In a meeting with my friend Jennifer McCrea, she described standing on the subway and experiencing an overwhelming sense of people being captives of their routines and their contexts.
Montaigne wrote about a very similar idea, in his late essay “Of husbanding your will”:
Men give themselves for hire. Their faculties are not for them, they are for those to whom they enslave themselves; their tenants are at home inside, not they. This common humor I do not like. We must husband the freedom of our soul and mortgage it only on the right occasions; which are very small in number, if we judge sanely. See the people who have been taught to let themselves be seized and carried away: they do so everywhere, in little things as in big, in what does not touch them as in what does; they push in indiscriminately wherever there is business and involvement, and are without life when they are without tumultuous agitation.
But train the glance a little more finely, at each soul. As in Philip Levine’s poem:
What Work Is
We stand in the rain in a long line
waiting at Ford Highland Park. For work.
You know what work is – if you’re
old enough to read this you know what
work is, although you may not do it.
Forget you. This is about waiting,
shifting from one foot to another.
Feeling the light rain falling like mist
into your hair, blurring your vision
until you think you see your own brother
ahead of you, maybe ten places.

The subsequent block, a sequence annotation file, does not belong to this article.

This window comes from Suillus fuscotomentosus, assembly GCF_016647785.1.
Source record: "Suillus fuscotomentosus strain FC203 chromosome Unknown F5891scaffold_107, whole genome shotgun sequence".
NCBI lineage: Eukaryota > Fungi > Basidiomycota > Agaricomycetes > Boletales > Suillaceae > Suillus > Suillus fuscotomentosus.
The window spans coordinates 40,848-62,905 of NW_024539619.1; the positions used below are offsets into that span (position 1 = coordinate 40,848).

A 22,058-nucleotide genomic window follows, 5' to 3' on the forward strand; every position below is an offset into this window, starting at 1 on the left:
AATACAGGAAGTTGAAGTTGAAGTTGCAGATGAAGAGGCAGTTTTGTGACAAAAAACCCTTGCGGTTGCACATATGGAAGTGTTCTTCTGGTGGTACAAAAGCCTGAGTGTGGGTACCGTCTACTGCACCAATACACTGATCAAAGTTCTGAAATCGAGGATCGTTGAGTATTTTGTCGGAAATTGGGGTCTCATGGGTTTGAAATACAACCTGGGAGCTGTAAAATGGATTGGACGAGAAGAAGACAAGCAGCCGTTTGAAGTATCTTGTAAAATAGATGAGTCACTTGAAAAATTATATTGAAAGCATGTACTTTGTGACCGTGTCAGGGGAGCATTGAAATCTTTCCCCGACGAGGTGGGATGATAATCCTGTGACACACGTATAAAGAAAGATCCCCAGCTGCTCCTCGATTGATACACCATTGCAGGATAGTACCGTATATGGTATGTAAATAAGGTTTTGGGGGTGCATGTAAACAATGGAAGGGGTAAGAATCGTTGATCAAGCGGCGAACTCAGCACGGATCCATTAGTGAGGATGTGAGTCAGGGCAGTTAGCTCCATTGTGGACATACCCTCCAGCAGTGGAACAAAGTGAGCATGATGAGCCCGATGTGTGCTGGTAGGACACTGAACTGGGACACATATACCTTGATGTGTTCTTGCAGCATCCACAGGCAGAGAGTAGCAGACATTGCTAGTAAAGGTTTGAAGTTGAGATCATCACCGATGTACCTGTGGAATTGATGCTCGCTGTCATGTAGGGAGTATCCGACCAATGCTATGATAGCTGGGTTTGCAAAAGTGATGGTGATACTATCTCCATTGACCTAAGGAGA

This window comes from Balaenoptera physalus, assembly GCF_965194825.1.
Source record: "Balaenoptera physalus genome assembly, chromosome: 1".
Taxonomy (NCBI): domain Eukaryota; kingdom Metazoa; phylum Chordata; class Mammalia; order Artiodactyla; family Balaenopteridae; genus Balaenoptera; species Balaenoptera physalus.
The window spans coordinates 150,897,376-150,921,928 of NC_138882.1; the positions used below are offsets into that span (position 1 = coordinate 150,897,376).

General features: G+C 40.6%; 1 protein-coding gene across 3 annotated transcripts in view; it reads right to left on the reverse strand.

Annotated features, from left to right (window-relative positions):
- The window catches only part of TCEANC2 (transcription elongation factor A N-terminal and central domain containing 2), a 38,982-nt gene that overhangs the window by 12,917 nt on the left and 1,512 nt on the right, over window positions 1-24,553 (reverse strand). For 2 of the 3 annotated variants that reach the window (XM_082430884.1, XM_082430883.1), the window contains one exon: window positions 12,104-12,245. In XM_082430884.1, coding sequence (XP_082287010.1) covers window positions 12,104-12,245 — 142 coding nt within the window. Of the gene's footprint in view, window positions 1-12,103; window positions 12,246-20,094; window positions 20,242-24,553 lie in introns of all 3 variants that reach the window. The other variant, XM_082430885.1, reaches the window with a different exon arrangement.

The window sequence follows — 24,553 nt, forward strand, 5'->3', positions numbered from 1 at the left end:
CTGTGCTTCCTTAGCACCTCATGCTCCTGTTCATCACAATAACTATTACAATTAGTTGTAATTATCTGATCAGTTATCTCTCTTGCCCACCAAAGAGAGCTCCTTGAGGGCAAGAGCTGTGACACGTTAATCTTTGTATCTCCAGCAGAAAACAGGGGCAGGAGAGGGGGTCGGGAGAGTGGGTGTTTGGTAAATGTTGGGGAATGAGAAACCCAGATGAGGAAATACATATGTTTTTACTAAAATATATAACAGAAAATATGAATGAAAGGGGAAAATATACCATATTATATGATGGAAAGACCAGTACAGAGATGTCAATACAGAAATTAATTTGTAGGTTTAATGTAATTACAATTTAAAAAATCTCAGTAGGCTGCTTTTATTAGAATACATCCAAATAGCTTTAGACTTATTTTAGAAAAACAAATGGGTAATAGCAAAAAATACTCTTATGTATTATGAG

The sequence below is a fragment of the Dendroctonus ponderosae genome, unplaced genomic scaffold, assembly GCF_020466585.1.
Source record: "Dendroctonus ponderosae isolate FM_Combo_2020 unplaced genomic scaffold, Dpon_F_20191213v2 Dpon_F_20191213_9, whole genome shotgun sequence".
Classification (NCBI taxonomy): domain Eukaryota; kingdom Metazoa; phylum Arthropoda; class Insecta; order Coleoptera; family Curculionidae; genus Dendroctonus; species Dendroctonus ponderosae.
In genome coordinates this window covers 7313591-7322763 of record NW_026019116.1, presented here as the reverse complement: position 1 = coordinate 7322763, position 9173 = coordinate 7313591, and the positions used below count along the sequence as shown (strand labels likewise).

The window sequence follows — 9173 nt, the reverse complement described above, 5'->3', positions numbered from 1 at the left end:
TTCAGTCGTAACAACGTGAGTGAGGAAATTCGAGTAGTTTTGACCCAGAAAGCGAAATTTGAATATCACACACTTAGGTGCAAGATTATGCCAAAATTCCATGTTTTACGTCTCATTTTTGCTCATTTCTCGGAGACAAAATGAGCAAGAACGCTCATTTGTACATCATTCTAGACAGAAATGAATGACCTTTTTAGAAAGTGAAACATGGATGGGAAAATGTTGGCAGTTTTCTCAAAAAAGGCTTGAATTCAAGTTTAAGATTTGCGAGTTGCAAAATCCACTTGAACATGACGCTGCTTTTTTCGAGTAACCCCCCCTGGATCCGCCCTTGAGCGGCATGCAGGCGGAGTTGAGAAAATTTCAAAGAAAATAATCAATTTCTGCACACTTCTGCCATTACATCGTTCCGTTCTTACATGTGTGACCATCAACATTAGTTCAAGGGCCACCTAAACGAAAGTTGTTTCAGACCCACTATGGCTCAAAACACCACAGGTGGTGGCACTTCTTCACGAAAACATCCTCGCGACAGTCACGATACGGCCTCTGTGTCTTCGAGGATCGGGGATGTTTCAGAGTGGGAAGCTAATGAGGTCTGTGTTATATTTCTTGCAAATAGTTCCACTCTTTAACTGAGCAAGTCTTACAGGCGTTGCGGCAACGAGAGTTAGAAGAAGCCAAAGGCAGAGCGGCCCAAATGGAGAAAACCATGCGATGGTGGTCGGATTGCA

You rub your glasses with your fingers,
and of course it’s someone else’s brother,
narrower across the shoulders than
yours but with the same sad slouch, the grain
that does not hide the stubbornness,
the sad refusal to give in to
rain, to the hours wasted waiting,
to the knowledge that somewhere ahead
a man is waiting who will say, “No,
we’re not hiring today,” for any
reason he wants. You love your brother,
now suddenly you can hardly stand
the love flooding you for your brother,
who’s not beside you or behind or
ahead because he’s home trying to
sleep off a miserable night shift
at Cadillac so he can get up
before noon to study his German.
Works eight hours a night so he can sing
Wagner, the opera you hate most,
the worst music ever invented.
How long has it been since you told him
you loved him, held his wide shoulders,
opened your eyes wide and said those words,
and maybe kissed his cheek? You’ve never
done something so simple, so obvious,
not because you’re too young or too dumb,
not because you’re jealous or even mean
or incapable of crying in
the presence of another man, no,
just because you don’t know what work is.